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KNBA News - Yukon-Kuskokwim regional nonprofit lays off 30 employees

Dec. 23, 2015

Association of Village Council Presidents points to economy as cause for layoffs

By Anna Rose MacArthur, KYUK - Bethel

The Bethel-based regional nonprofit Association of Village Council Presidents, or AVCP, has laid off 30 employees, citing budget concerns.

In a press release, the corporation says general staff will take a five percent salary reduction, and senior management will face a ten percent salary cut.

It's unclear why the layoffs are occurring but AVCP cited the economy.

The release says, “During these changing economic times we have identified the need to reduce costs associated with providing services in our region.”

The statement says the budget cuts began last week.

News staff with KYUK contacted AVCP, but the senior chairperson was not available for an interview.

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Number of Anchorage traffic tickets dips

By Associated Press

Anchorage city treasurer Dan Moore says a drop in the number of traffic tickets written by police officers could affect the city's finances. The Alaska Dispatch News reports police attribute the lower volume of traffic tickets to staffing issues and the demands of training new recruits.

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Scientific equipment records North America’s largest landslide in 35 years

By Associated Press

Scientists say a massive landslide occurred Oct. 17 in an uninhabited area of eastern Alaska. It unleashed 200 million tons of rock down the Taan Fiord valley, the largest known landslide in North America since 1980. The landslide was detected on seismographs and confirmed by satellite imagery.

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Kasigluk students advance in national science and technology competition

By Anna Rose MacArthur, KYUK - Bethel

A sad story re-tells itself every winter in rural Alaska—people go out on the tundra and they don’t come back. A group of Kasigluk students are working to change that story by creating affordable winter survival packs for their community – packs that could save lives and win thousands of dollars in prizes for their school.

“Every year usually we have somebody who gets lost, and we hear of search and rescue having to go out and find them. And kids always worry about if it’s going to be one of their.”

That’s Natalie Cowley, she’s the Akiuk Memorial School teacher leading the project with a team of sixth through eighth graders.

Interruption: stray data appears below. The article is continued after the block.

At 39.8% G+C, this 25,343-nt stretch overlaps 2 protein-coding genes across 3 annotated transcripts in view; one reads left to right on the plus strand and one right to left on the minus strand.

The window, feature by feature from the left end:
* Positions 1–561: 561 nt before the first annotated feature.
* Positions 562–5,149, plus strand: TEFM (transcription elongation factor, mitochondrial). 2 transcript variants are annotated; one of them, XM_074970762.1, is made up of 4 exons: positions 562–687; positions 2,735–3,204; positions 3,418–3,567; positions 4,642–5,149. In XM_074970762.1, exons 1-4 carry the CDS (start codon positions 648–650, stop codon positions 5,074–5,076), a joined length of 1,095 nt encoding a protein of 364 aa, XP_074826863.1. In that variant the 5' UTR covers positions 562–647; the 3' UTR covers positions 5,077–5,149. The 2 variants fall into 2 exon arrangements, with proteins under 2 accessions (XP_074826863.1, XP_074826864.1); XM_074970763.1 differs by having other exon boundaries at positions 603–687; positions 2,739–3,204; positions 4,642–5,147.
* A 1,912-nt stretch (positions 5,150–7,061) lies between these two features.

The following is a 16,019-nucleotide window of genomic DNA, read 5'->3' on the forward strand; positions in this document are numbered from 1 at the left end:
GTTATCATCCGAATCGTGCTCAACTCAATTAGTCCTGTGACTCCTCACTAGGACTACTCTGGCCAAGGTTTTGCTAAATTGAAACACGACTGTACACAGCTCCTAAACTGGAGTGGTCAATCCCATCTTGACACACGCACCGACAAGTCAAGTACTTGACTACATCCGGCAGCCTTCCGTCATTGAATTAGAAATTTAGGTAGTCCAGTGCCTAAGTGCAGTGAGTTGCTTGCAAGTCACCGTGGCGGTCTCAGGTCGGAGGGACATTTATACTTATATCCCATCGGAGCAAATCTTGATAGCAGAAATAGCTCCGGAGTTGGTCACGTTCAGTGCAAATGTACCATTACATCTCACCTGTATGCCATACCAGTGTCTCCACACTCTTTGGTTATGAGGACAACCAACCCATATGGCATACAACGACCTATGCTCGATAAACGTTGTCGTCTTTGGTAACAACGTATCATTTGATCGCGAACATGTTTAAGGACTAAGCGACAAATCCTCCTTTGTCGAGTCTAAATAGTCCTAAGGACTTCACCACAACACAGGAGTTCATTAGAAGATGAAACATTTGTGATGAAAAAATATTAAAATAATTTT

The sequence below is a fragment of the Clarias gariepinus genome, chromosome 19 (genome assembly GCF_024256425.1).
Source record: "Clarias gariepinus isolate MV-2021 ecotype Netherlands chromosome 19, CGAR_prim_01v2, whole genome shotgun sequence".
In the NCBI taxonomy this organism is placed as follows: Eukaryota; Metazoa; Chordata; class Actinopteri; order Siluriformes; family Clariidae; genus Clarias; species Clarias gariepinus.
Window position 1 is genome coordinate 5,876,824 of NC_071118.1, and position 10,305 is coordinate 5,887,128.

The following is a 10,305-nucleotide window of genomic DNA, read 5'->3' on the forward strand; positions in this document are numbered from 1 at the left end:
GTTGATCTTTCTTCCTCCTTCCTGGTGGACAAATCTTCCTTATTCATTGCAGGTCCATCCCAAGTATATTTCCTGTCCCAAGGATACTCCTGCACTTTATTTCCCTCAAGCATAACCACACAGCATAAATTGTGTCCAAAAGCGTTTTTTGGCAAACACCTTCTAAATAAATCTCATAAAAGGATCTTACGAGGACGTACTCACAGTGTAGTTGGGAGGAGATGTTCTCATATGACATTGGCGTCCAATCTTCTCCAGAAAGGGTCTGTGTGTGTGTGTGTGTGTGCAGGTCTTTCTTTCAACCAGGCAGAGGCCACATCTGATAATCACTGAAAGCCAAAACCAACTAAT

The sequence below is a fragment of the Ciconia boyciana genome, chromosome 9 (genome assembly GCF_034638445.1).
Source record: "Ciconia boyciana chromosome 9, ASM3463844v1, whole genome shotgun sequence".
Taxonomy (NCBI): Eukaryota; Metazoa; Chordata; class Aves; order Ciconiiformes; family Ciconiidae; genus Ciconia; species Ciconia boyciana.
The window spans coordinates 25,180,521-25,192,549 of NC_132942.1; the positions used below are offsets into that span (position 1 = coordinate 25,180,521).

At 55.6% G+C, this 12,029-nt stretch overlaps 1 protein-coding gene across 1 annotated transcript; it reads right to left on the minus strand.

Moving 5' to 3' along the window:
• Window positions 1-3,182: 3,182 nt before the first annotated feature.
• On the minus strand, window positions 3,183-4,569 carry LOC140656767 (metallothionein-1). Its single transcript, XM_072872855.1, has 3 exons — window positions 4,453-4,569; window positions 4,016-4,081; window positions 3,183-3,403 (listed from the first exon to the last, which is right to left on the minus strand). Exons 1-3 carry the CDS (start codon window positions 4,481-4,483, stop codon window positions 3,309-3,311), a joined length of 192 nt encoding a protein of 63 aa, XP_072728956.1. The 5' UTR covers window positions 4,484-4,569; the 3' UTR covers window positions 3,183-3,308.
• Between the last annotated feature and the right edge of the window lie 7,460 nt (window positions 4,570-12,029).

They come in everyday and they get started, and they work for hours just trying to come up with the best things possible.”

The project is part of a national competition to win about $120,000 worth of technology. The annual Samsung Solve For Tomorrow contest challenges students to solve local issues while building enthusiasm for STEM— or science, technology, engineering, and math. Aniuk won the state level earlier this month and has until February to submit their final project.

The winter packs hold three items—shelter, heating pads, and a survival manual.

To make them affordable for every home, the students are using materials found around the village. They’re testing different shelter designs made from tarp and tent fabrics, making sure the structures withstand high amounts of snow and wind. And they’re creating reusable heating pads using a solution of household chemicals, mainly baking powder and vinegar.

“It takes like three hours to cook down, and the kids very patiently kept at it,” said Cowley.

The survival manuals add a cultural element to the project. The students are interviewing village elders about winter survival and compiling the information in a Yup’ik and English language guidebook. Cowley says the classrooms involve elders in projects every year, and most students hold Yup’ik as a first language.

“We want the community involved in the school, that there’s this flow between what goes on in the community and what goes on in the school,” said Cowley. And we all work together to support our students.”

Two years ago, Cowley’s Aniuk team won state for creating a device that maps underwater currents beneath the ice to help local in search and rescue. The school won about $20,000 worth of technology, which included multiple computers and tablets. Cowley says for a small school of 85 students, the winnings provided a big boost.

“The computers get used in three different classrooms for our reading program, and then the students are constantly using the tablets.”

Aniuk will receive a similar package this year for winning state again. Seizing nationals could multiply that prize six-fold. But the main goal, Cowley says, is bigger than winning.

“I want my kids to see that they can do anything that they want but still be a part of their local community.”

Cowley says her students are already talking about STEM careers.